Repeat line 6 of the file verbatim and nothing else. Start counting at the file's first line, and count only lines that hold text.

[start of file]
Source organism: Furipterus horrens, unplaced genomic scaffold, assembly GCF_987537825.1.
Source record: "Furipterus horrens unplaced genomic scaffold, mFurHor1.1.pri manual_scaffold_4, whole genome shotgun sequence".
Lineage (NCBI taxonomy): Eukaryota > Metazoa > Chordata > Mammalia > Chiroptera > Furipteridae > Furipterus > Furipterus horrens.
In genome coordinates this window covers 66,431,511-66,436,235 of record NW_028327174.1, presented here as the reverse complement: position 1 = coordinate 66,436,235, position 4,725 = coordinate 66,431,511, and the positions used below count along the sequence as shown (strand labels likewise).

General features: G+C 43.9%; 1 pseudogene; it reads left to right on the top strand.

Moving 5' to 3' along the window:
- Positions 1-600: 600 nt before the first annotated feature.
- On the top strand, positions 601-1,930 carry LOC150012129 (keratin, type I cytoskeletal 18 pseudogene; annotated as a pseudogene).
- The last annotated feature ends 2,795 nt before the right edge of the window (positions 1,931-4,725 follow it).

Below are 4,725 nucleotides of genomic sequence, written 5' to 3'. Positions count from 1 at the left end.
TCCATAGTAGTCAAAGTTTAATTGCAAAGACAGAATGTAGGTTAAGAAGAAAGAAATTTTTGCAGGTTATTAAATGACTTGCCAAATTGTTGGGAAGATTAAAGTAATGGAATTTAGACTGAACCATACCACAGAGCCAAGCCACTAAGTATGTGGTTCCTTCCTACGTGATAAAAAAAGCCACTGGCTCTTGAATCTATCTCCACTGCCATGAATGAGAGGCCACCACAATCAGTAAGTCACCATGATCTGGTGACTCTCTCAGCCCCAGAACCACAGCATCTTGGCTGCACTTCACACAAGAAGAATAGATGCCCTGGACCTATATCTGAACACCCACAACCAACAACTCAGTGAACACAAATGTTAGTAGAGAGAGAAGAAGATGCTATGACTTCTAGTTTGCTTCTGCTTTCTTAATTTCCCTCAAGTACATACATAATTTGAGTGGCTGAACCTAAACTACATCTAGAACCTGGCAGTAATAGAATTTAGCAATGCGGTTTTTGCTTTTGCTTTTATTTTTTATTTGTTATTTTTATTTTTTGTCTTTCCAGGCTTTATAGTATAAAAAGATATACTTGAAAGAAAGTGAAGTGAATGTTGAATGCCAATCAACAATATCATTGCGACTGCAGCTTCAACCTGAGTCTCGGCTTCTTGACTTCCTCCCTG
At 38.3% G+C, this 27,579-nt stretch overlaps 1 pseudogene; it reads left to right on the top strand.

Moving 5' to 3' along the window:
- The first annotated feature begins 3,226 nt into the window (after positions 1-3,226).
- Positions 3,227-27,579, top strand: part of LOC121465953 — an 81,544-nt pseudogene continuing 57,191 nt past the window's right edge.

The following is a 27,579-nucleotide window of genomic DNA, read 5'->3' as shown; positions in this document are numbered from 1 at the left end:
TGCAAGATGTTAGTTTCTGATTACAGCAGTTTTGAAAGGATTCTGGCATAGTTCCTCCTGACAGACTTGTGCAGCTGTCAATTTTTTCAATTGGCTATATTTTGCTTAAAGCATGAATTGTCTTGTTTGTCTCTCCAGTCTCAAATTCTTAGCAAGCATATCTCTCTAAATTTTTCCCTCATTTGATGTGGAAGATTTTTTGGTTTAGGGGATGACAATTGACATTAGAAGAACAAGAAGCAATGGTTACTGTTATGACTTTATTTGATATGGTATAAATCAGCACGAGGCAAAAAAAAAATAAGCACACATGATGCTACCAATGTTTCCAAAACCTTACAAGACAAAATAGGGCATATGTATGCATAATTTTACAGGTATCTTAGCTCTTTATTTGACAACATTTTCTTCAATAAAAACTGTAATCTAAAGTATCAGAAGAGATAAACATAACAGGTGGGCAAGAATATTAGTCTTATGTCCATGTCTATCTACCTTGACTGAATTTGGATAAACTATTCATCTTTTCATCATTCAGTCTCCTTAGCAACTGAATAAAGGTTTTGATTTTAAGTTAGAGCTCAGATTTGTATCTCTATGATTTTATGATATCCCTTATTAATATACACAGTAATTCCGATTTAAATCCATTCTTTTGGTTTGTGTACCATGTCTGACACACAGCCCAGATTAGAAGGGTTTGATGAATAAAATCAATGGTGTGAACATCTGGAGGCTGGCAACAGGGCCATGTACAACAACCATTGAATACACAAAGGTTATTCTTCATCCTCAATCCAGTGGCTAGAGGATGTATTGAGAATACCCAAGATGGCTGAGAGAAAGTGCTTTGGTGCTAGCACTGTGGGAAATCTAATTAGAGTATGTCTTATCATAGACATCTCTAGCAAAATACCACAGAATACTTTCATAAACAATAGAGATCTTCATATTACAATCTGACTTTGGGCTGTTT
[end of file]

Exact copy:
Moving 5' to 3' along the window: